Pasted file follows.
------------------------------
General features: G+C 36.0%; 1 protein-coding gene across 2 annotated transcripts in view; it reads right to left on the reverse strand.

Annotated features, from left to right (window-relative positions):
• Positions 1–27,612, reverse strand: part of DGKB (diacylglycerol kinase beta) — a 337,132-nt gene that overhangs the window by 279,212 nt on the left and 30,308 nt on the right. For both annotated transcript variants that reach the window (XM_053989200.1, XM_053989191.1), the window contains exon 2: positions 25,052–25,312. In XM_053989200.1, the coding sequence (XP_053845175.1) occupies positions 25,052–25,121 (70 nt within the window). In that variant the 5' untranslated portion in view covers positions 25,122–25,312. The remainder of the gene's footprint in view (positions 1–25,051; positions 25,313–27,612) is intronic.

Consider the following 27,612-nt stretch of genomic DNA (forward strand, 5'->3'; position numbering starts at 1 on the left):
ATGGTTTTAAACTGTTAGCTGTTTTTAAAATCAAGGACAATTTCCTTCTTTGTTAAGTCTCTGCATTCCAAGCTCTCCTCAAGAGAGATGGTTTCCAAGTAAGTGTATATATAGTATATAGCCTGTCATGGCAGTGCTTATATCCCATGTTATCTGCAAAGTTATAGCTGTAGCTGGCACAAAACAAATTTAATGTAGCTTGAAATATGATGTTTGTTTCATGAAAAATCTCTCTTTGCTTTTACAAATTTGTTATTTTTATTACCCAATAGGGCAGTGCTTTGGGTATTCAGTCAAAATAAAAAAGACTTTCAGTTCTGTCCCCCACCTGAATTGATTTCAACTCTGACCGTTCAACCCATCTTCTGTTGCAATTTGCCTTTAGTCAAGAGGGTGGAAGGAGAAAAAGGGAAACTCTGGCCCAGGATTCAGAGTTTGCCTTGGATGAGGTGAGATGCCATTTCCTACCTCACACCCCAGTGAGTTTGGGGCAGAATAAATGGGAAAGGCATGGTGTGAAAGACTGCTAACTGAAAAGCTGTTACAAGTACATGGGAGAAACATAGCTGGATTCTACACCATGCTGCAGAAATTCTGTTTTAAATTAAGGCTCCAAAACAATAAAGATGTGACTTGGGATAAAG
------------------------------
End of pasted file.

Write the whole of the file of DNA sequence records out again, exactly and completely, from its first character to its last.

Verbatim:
General features: G+C 36.0%; 1 protein-coding gene across 2 annotated transcripts in view; it reads right to left on the reverse strand.

Annotated features, from left to right (window-relative positions):
• Positions 1–27,612, reverse strand: part of DGKB (diacylglycerol kinase beta) — a 337,132-nt gene that overhangs the window by 279,212 nt on the left and 30,308 nt on the right. For both annotated transcript variants that reach the window (XM_053989200.1, XM_053989191.1), the window contains exon 2: positions 25,052–25,312. In XM_053989200.1, the coding sequence (XP_053845175.1) occupies positions 25,052–25,121 (70 nt within the window). In that variant the 5' untranslated portion in view covers positions 25,122–25,312. The remainder of the gene's footprint in view (positions 1–25,051; positions 25,313–27,612) is intronic.

Consider the following 27,612-nt stretch of genomic DNA (forward strand, 5'->3'; position numbering starts at 1 on the left):
ATGGTTTTAAACTGTTAGCTGTTTTTAAAATCAAGGACAATTTCCTTCTTTGTTAAGTCTCTGCATTCCAAGCTCTCCTCAAGAGAGATGGTTTCCAAGTAAGTGTATATATAGTATATAGCCTGTCATGGCAGTGCTTATATCCCATGTTATCTGCAAAGTTATAGCTGTAGCTGGCACAAAACAAATTTAATGTAGCTTGAAATATGATGTTTGTTTCATGAAAAATCTCTCTTTGCTTTTACAAATTTGTTATTTTTATTACCCAATAGGGCAGTGCTTTGGGTATTCAGTCAAAATAAAAAAGACTTTCAGTTCTGTCCCCCACCTGAATTGATTTCAACTCTGACCGTTCAACCCATCTTCTGTTGCAATTTGCCTTTAGTCAAGAGGGTGGAAGGAGAAAAAGGGAAACTCTGGCCCAGGATTCAGAGTTTGCCTTGGATGAGGTGAGATGCCATTTCCTACCTCACACCCCAGTGAGTTTGGGGCAGAATAAATGGGAAAGGCATGGTGTGAAAGACTGCTAACTGAAAAGCTGTTACAAGTACATGGGAGAAACATAGCTGGATTCTACACCATGCTGCAGAAATTCTGTTTTAAATTAAGGCTCCAAAACAATAAAGATGTGACTTGGGATAAAG